How to Marry a Millionaire

January 28, 2012 7 Min Read

Review by: Fusion3600

Plot: What’s it about?

Pola (Marilyn Monroe), Schatze (Lauren Bacall), and Loco (Betty Grable) are all gorgeous models and of course, they want to find the right man to settle down with. But these ladies don’t want to fall in love by any means, they just want to find some rich men and make sure they’ll have resources at their fingertips. Yes, these three lovelies are looking to gold-dig their way into a rich man’s bank account and with these ladies, that shouldn’t be too tough. The girls aren’t bad people by nature, but they’ve tired of never having money and the various cheap men they’re used to dating, so they want to solve those problems with this plan. In an effort to make it as easy as possible, they pool their funds together to rent a penthouse apartment, which will serve as their den to lure the potential wealthy blokes. It seems like an ample plan, but as the girls soon discover, the choice between love & money is a hard one to make, even for a gold-digger…

As part of Fox’s series of Marilyn Monroe films under The Diamond Collection banner, How To Marry A Millionaire has arrived on our favorite format. I’ve been looking forward to these discs for some time and now that they’ve been issued, it has been terrific going through all these fun flicks, very cool indeed. I find this movie to be very enjoyable and loaded with good performances, although the story is a little weak at times. But this is a comedy after all and as such, some suspension of disbelief is called for and with good reason. This basic premise has been explored in several movies, but I think this one nails it better than the rest, much better in fact. In addition to better writing and direction, How To Marry A Millionaire also features three beauties in the form of Lauren Bacall, Betty Grable, and of course, Marilyn Monroe. So even if the movie isn’t your cup of tea, the lovelies more than make the effort worthwhile, I assure you. I recommend this film to those interested, but keep in mind you can purchase the single disc or the complete Diamond Collection set. I think either is a wise choice, but if you’re a Marilyn fan, I think the set is the correct option.

Once again, Marilyn Monroe delivers a divine comedic performance, but this time she also proves she can be a team player. She is able to play off her costars very well and never seems crowded, though her screen presence is still very strong. Even with some wonderful talent around her, Marilyn still rises to the top, proving herself again as a superstar on the screen. In this film she uses her charms and beauty of course, but she also shows some solid range, at least at times. No one expects her to go through the gauntlet of emotions of course, but she does show improvement in this movie, in terms of traditional performance skills. But even if she just stood around and did nothing, Marilyn would be a treat to view, this effort proves to be no exception. Other films with Monroe include Gentlemen Prefer Blondes, Some Like It Hot, The Asphalt Jungle, Niagra, Dangerous Years, and The Seven Year Itch. The cast also includes Lauren Bacall (Murder On The Orient Express, The Big Sleep), Betty Grable (Pin-Up Girl, Wabash Avenue), Rory Calhoun (Motel Hell, Raw Sundown), and David Wayne (The Andromeda Strain, Portrait of Jennie).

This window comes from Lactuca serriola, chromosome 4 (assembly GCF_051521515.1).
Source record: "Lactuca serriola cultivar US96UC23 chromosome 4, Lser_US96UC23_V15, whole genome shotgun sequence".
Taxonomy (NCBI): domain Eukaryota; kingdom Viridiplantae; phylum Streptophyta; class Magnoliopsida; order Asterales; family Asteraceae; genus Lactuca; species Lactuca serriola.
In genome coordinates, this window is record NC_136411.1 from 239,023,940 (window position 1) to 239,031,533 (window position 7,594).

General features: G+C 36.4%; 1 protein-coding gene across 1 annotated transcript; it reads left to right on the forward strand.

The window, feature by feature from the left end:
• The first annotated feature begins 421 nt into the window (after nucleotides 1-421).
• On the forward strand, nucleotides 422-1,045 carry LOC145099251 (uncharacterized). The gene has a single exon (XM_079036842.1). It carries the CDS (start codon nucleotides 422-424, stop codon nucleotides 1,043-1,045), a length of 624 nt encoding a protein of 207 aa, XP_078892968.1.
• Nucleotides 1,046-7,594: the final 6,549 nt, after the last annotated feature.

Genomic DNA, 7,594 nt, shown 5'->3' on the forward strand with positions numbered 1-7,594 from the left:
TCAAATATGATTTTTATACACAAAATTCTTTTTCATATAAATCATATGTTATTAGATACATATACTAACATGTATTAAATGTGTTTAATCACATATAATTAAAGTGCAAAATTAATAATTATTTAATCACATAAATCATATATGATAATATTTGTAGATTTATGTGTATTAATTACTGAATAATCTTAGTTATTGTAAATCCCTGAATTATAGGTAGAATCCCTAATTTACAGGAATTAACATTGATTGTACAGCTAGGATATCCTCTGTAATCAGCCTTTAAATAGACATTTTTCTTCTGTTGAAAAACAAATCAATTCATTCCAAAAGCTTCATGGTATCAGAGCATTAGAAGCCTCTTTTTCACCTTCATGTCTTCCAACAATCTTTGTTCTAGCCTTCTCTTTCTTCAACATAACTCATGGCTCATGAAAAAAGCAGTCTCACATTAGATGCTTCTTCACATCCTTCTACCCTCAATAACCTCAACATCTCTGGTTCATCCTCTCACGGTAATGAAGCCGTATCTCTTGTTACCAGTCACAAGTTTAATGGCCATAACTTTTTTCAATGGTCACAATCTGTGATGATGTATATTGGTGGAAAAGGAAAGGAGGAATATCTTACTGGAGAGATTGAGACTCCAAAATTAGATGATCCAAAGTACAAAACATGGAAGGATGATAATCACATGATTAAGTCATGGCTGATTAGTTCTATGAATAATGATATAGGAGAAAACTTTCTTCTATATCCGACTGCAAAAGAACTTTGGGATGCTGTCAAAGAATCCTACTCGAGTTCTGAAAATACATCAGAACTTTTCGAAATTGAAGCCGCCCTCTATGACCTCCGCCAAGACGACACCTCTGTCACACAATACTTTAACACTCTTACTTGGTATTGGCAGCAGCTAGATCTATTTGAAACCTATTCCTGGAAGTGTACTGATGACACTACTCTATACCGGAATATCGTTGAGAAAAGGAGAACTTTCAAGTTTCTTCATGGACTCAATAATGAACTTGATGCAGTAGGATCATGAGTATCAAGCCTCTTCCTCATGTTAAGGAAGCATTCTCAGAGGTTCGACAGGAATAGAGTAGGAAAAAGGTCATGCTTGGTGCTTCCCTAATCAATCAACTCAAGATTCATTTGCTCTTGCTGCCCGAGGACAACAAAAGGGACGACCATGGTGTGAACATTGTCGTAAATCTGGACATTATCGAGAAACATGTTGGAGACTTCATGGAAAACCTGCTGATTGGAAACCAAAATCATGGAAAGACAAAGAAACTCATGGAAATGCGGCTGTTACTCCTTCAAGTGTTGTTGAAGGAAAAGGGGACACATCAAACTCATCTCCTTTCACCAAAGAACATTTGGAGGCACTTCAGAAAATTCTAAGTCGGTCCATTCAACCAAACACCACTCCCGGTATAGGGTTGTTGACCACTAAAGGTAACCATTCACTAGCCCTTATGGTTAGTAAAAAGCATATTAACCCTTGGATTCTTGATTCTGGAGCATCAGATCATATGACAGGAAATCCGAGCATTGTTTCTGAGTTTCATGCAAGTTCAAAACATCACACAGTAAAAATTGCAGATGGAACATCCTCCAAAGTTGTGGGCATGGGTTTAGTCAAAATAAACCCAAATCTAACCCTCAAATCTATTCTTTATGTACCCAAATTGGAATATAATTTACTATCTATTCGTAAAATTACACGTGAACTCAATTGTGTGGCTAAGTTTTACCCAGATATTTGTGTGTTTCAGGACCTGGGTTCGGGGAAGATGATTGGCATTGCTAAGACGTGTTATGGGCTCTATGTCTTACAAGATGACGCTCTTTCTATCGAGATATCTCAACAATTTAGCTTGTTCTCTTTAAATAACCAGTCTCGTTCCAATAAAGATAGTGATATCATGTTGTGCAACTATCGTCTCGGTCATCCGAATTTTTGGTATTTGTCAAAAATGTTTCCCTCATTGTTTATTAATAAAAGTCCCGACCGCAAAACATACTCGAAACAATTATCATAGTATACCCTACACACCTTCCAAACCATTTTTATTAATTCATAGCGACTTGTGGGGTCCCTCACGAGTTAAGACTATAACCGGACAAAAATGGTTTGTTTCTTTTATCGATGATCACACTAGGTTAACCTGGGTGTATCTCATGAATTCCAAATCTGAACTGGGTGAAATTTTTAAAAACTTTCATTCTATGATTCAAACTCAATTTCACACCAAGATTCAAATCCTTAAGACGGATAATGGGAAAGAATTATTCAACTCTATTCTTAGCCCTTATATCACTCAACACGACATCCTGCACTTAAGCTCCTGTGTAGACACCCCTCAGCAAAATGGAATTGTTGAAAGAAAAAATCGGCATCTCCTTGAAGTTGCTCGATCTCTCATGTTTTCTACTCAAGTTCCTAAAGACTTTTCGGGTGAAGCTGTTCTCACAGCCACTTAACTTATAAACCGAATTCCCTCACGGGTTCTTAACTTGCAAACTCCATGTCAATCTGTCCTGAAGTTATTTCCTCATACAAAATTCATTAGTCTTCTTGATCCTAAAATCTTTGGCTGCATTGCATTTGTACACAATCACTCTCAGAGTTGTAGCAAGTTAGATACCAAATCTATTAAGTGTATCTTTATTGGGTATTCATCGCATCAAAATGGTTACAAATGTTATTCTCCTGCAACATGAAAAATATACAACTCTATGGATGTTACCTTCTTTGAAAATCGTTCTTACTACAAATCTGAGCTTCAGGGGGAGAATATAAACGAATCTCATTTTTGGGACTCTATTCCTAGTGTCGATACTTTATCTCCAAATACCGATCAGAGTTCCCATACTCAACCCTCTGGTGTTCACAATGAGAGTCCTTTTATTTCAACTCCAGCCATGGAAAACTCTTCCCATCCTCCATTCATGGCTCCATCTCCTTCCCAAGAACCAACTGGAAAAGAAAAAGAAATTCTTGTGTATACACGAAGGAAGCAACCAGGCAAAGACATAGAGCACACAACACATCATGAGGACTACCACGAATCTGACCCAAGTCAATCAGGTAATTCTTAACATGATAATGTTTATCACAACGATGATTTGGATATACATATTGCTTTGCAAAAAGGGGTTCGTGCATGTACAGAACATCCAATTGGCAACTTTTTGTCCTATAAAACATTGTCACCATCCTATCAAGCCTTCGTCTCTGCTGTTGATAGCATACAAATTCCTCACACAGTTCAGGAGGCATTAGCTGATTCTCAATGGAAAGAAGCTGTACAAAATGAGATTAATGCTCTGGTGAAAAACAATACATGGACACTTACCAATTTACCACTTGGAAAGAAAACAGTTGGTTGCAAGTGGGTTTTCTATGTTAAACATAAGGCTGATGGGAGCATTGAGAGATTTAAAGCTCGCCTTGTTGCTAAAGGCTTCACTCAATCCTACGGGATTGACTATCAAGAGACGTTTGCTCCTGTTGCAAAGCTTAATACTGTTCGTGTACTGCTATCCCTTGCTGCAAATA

Video: How does it look?

How To Marry A Millionaire is presented in a 2.55:1 anamorphic widescreen transfer. As with all the release in The Diamond Collection, this film has been given the restoration treatment and the results are very impressive. This is a large improvement over previous editions, with a much richer picture and less grain, as well as more stable overall image. To get an idea of what I mean, be sure to view the included restoration comparison, as images speak louder than words in this case. Some scenes have turned out better than others, but the movie as a whole still looks terrific here. The colors look bolder than ever, flesh tones very natural, and contrast is well balanced also. The image still shows some flaws of course, but this is a terrific visual presentation.

Audio: How does it sound?

The included 4.0 surround track is good, but don’t expect much more than a basic audio experience here. A few scenes do spark the speakers, such as the orchestra sequence and a couple others, but this is still a pretty conservative mix, as it should be. The overall sound is natural and refined, no hints of hollow tones or improper surround placement to be heard. The vocals are rich also, very clean and with no traces of volume defects to contend with. This disc also includes an English stereo track, French language option, and subtitles in English and Spanish.

Supplements: What are the extras?

This disc includes a restoration comparison, a brief Movietone newsreel, and three theatrical trailers for the film.

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